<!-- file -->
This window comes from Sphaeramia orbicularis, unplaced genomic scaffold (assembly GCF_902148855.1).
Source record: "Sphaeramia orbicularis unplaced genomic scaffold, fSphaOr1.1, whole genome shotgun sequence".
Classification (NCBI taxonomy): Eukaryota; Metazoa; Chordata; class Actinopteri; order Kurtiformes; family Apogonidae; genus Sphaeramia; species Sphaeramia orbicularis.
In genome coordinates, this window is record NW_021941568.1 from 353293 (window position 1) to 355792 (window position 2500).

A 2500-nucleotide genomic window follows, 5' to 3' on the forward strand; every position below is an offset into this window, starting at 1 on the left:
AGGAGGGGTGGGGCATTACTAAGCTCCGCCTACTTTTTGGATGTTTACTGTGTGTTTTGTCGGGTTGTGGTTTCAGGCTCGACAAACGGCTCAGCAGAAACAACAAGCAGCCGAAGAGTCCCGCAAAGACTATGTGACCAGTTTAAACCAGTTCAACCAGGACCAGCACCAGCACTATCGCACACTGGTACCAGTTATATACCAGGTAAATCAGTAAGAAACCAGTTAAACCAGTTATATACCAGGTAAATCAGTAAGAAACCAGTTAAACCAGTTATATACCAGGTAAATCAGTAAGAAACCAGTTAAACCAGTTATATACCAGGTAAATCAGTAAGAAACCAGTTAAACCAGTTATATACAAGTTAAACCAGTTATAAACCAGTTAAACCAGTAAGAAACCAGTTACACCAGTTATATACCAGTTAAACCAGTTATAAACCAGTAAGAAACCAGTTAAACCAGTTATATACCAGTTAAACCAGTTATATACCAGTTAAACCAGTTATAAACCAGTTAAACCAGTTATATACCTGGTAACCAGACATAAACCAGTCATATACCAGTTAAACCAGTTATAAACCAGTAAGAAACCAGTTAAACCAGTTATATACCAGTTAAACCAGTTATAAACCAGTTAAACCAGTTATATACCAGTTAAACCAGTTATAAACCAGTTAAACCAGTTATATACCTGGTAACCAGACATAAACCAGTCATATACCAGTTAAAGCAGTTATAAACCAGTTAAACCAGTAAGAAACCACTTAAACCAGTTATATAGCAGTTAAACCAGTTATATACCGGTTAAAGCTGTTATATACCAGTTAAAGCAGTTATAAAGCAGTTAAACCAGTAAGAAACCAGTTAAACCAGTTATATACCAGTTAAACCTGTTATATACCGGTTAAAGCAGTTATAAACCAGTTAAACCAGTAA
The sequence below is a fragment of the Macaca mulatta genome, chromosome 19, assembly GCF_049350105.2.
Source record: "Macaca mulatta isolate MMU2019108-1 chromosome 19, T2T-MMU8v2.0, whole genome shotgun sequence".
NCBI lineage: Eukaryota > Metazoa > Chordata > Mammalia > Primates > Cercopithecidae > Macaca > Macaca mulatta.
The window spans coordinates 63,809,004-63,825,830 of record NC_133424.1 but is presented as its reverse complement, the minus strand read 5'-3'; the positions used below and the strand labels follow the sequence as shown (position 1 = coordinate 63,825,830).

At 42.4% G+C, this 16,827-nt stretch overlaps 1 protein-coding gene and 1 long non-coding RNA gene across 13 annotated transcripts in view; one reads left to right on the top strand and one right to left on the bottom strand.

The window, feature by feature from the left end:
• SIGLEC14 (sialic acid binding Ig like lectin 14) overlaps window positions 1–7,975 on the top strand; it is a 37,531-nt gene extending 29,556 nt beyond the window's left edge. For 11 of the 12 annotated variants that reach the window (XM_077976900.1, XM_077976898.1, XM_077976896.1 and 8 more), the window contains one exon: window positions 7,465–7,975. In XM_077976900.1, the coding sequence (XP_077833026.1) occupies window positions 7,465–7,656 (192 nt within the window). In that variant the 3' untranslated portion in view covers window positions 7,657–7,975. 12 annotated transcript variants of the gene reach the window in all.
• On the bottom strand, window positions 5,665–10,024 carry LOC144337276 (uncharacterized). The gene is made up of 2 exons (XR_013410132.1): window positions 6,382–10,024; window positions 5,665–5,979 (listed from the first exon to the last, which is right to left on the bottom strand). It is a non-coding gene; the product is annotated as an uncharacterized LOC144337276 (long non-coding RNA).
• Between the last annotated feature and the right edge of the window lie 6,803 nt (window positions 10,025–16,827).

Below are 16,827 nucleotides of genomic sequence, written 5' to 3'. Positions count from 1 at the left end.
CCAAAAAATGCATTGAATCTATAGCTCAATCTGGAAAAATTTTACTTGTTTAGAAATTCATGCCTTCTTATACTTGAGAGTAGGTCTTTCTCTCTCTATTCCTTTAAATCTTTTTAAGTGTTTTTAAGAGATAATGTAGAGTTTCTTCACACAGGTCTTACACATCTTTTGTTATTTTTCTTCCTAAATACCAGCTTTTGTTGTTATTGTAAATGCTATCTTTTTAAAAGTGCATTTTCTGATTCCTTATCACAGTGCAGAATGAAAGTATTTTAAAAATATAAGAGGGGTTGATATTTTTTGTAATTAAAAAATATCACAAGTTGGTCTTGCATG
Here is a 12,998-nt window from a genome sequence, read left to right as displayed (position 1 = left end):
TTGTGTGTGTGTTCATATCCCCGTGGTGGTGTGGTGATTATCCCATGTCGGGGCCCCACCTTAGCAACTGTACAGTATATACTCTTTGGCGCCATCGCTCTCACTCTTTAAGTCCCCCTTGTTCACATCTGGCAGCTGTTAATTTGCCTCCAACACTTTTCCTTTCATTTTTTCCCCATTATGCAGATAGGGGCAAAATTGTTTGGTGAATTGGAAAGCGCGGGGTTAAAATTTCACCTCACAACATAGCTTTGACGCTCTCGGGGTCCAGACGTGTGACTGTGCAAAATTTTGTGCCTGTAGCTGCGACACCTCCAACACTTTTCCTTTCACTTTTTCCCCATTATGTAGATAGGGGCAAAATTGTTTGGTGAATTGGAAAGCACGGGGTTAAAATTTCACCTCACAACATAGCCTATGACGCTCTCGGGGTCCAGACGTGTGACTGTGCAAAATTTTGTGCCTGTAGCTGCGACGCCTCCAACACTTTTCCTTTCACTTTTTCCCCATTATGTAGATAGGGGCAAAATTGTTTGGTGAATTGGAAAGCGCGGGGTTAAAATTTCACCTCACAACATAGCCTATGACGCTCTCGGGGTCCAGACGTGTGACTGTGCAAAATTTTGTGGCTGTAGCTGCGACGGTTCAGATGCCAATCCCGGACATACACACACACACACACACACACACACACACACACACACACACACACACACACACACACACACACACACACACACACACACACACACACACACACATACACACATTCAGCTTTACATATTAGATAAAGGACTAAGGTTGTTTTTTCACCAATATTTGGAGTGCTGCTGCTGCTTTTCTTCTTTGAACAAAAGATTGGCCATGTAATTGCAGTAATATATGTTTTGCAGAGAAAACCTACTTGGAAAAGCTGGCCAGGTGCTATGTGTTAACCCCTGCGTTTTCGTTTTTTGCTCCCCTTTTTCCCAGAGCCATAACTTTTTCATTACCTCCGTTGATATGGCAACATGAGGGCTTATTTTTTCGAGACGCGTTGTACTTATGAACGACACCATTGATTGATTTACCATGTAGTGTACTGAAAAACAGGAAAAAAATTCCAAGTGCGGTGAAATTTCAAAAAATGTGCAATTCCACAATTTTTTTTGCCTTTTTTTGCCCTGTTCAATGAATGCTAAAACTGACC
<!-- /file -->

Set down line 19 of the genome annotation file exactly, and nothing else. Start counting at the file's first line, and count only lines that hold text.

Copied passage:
TTGTGTGTGTGTTCATATCCCCGTGGTGGTGTGGTGATTATCCCATGTCGGGGCCCCACCTTAGCAACTGTACAGTATATACTCTTTGGCGCCATCGCTCTCACTCTTTAAGTCCCCCTTGTTCACATCTGGCAGCTGTTAATTTGCCTCCAACACTTTTCCTTTCATTTTTTCCCCATTATGCAGATAGGGGCAAAATTGTTTGGTGAATTGGAAAGCGCGGGGTTAAAATTTCACCTCACAACATAGCTTTGACGCTCTCGGGGTCCAGACGTGTGACTGTGCAAAATTTTGTGCCTGTAGCTGCGACACCTCCAACACTTTTCCTTTCACTTTTTCCCCATTATGTAGATAGGGGCAAAATTGTTTGGTGAATTGGAAAGCACGGGGTTAAAATTTCACCTCACAACATAGCCTATGACGCTCTCGGGGTCCAGACGTGTGACTGTGCAAAATTTTGTGCCTGTAGCTGCGACGCCTCCAACACTTTTCCTTTCACTTTTTCCCCATTATGTAGATAGGGGCAAAATTGTTTGGTGAATTGGAAAGCGCGGGGTTAAAATTTCACCTCACAACATAGCCTATGACGCTCTCGGGGTCCAGACGTGTGACTGTGCAAAATTTTGTGGCTGTAGCTGCGACGGTTCAGATGCCAATCCCGGACATACACACACACACACACACACACACACACACACACACACACACACACACACACACACACACACACACACACACACACACACACACACACACACACATACACACATTCAGCTTTACATATTAGATAAAGGACTAAGGTTGTTTTTTCACCAATATTTGGAGTGCTGCTGCTGCTTTTCTTCTTTGAACAAAAGATTGGCCATGTAATTGCAGTAATATATGTTTTGCAGAGAAAACCTACTTGGAAAAGCTGGCCAGGTGCTATGTGTTAACCCCTGCGTTTTCGTTTTTTGCTCCCCTTTTTCCCAGAGCCATAACTTTTTCATTACCTCCGTTGATATGGCAACATGAGGGCTTATTTTTTCGAGACGCGTTGTACTTATGAACGACACCATTGATTGATTTACCATGTAGTGTACTGAAAAACAGGAAAAAAATTCCAAGTGCGGTGAAATTTCAAAAAATGTGCAATTCCACAATTTTTTTTGCCTTTTTTTGCCCTGTTCAATGAATGCTAAAACTGACC